French President’s Plan to Shut Down Infamous Migrants’ Camp Stokes Debate

Fayçal Benhassain | September 29, 2016 | 12:06am EDT
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A migrant jumps a fence as he attempts to access the Channel Tunnel in Calais, northern France in August 2015. (AP Photo/Emilio Morenatti, File)

Paris ( – French President Francois Hollande has pledged to dismantle before the end of the year a large migrants’ camp near the city of Calais, a major transit point to the United Kingdom across the English Channel.

Visiting Calais this week for the first time since becoming president in 2012, Hollande said that the infamous camp known as “The Jungle” will finally be shut down.. “We are going to dismantle the Jungle definitely and for good,” he declared.

Hollande said the camp’s inhabitants would be resettled, in small groups, in reception centers located around the country.

The camp was opened by the Red Cross in 1999 to house some 800 migrants wishing to make their way to the United Kingdom. It quickly became overcrowded and today between 8,000 and 10,000 people live there in poor conditions.

The camp is located along the trucking route to Calais port, and near the tracks of the Eurostar, the high-speed passenger train operating between London and Paris. 

Since the migrants, mostly from Afghanistan, Eritrea, Somalia and Syria, flock to Calais because they hope to make it to Britain, France contends that the British government should help France deal with the issue.

Britain promised to pay around $9 million in humanitarian aid to help France cope with the migrants. Earlier this year, the two countries struck a $23 million agreement which included the building of a wall designed to prevent migrants from the camp from climbing onto trucks headed for the port and for Britain.

Plans to shut down the camp are opposed by aid workers and organizations working with the migrants, whose numbers currently include an estimated 700 children.

Lily Caprani, deputy executive director of the U.N. children’s agency UNICEF in the U.K. said in a statement that “for refugee children who left their homes fleeing conflict and persecution, the pending demolition of the camp threatens their hopes of reaching their families in the U.K. It is now more urgent than ever for our government to get these children to safety.”

“Asking for the dismantling of the camp today would mean a worsening of the situation instead of solving the problems,” said Francois Guennoc, head of the organization known as Auberge des Migrants, in an open letter to the government.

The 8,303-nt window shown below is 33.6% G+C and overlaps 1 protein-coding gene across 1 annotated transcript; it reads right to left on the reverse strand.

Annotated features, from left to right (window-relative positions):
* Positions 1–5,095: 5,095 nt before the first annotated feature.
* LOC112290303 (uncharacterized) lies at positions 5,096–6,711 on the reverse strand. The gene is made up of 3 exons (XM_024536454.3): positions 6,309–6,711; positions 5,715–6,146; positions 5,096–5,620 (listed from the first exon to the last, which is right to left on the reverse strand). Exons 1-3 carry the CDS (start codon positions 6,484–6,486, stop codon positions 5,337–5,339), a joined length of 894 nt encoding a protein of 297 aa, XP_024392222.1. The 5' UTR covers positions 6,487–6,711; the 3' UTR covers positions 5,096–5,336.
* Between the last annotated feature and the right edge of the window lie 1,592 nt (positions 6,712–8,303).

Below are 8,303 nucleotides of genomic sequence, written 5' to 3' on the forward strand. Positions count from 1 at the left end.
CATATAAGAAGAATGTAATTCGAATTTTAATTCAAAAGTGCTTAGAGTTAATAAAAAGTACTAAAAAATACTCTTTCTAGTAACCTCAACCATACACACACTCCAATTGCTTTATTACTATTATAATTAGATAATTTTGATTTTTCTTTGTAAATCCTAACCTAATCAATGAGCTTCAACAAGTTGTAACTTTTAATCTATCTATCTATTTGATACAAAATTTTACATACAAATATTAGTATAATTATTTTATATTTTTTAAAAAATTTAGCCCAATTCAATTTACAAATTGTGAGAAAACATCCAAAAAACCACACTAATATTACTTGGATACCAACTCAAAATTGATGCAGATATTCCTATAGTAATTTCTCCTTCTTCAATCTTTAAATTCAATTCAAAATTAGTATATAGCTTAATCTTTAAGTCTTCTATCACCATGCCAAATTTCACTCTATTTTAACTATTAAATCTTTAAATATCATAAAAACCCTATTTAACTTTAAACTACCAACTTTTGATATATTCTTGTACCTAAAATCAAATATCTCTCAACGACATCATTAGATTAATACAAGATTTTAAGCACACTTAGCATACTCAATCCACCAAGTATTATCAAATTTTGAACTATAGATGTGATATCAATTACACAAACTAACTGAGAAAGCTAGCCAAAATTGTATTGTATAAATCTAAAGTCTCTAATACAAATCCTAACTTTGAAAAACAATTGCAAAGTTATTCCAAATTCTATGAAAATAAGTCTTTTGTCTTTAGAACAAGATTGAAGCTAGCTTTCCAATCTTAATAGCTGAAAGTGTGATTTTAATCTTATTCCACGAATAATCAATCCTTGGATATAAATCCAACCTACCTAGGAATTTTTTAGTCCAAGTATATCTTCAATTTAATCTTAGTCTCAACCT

Laura Griffiths, senior field manager for Safe Passage U.K., a group that helps refugees get safe access and legal routes to asylum, said it was a disgrace that children who have a legal right to live in Britain were still living in tents. (Some of the children reportedly have family members already living legally in Britain.)

With a presidential election due in France next year, how to deal with the camp has become a hot political topic.

Former president Nicolas Sarkozy, who visited the region a few days before Hollande, told supporters there it was time to reestablish strict controls on France’s borders to prevent the country from being “overwhelmed by migrants.”

Sarkozy also said he opposed Hollande’s plan to send the camp’s inhabitants to various centers all over France. He promised to sort out the problem by the end of 2017 if re-elected president, but has given no further details

Not all members of Sarzoky’s Republicans party hold identical views on the matter. The mayor of Calais, Natacha Bouchart, a member of the party, said she was in favor of Hollande’s decision only if it was done quickly, “so inhabitants of Calais will take back their normal lives.”

Alain Juppé, a former prime minister and a Republicans candidate in upcoming presidential primaries, said in a radio interview he is not against Hollande’s plan, but that mayors and other elected officials would first have to agree to open centers in their cities.

Communist Party general secretary Pierre Laurent said the migrants should be spread to various camps across the country, but only after broad consultation with mayors and officials, which has not yet occurred.

Interior Minister Bernard Cazeneuve said during a recent visit to Calais that some of the unaccompanied minors in the camp will be moved to “specific accommodation dedicated to their situation,” while those who meet the conditions will travel to Britain.

Relations between migrants in the camp and Calais inhabitants have been bad from the outset. Since the beginning of 2016, 12 migrants have died, five hit by trucks while trying to climb aboard and others during clashes with police forces.

Previous efforts to dismantle the camp ended in violence. Hollande has said efforts will be made to avoid violence when the planned closure takes place, but provided no details.

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